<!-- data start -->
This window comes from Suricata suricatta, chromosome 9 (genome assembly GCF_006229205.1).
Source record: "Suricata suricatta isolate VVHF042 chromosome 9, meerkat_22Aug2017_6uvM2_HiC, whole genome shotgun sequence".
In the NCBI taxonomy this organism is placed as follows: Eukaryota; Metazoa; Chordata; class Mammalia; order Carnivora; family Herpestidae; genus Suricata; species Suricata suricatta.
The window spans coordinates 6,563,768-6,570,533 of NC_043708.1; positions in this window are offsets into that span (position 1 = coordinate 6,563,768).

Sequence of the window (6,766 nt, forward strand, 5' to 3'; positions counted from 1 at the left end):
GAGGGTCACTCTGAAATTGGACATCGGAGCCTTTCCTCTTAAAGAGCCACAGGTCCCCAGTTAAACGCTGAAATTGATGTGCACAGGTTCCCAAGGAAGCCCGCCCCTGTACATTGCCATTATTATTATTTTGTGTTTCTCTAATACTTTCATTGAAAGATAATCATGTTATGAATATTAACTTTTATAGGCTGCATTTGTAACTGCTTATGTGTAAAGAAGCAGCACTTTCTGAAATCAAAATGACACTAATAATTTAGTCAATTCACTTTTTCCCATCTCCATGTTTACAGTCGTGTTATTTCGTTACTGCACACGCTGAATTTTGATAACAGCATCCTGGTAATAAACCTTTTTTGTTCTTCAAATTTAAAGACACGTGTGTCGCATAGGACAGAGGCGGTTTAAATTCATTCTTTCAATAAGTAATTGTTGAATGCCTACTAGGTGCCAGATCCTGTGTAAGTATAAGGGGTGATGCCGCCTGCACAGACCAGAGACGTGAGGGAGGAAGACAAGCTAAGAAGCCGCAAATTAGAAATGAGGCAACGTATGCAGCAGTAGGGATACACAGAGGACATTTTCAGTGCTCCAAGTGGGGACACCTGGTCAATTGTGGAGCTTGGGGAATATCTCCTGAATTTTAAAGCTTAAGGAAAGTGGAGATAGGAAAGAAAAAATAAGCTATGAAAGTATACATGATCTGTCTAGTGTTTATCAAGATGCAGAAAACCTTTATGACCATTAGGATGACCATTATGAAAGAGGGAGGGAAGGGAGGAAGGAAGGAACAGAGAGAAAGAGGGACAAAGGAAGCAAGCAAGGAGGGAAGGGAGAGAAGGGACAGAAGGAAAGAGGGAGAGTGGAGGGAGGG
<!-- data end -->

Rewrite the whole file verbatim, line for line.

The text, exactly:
This window comes from Suricata suricatta, chromosome 9 (genome assembly GCF_006229205.1).
Source record: "Suricata suricatta isolate VVHF042 chromosome 9, meerkat_22Aug2017_6uvM2_HiC, whole genome shotgun sequence".
In the NCBI taxonomy this organism is placed as follows: Eukaryota; Metazoa; Chordata; class Mammalia; order Carnivora; family Herpestidae; genus Suricata; species Suricata suricatta.
The window spans coordinates 6,563,768-6,570,533 of NC_043708.1; positions in this window are offsets into that span (position 1 = coordinate 6,563,768).

Sequence of the window (6,766 nt, forward strand, 5' to 3'; positions counted from 1 at the left end):
GAGGGTCACTCTGAAATTGGACATCGGAGCCTTTCCTCTTAAAGAGCCACAGGTCCCCAGTTAAACGCTGAAATTGATGTGCACAGGTTCCCAAGGAAGCCCGCCCCTGTACATTGCCATTATTATTATTTTGTGTTTCTCTAATACTTTCATTGAAAGATAATCATGTTATGAATATTAACTTTTATAGGCTGCATTTGTAACTGCTTATGTGTAAAGAAGCAGCACTTTCTGAAATCAAAATGACACTAATAATTTAGTCAATTCACTTTTTCCCATCTCCATGTTTACAGTCGTGTTATTTCGTTACTGCACACGCTGAATTTTGATAACAGCATCCTGGTAATAAACCTTTTTTGTTCTTCAAATTTAAAGACACGTGTGTCGCATAGGACAGAGGCGGTTTAAATTCATTCTTTCAATAAGTAATTGTTGAATGCCTACTAGGTGCCAGATCCTGTGTAAGTATAAGGGGTGATGCCGCCTGCACAGACCAGAGACGTGAGGGAGGAAGACAAGCTAAGAAGCCGCAAATTAGAAATGAGGCAACGTATGCAGCAGTAGGGATACACAGAGGACATTTTCAGTGCTCCAAGTGGGGACACCTGGTCAATTGTGGAGCTTGGGGAATATCTCCTGAATTTTAAAGCTTAAGGAAAGTGGAGATAGGAAAGAAAAAATAAGCTATGAAAGTATACATGATCTGTCTAGTGTTTATCAAGATGCAGAAAACCTTTATGACCATTAGGATGACCATTATGAAAGAGGGAGGGAAGGGAGGAAGGAAGGAACAGAGAGAAAGAGGGACAAAGGAAGCAAGCAAGGAGGGAAGGGAGAGAAGGGACAGAAGGAAAGAGGGAGAGTGGAGGGAGGG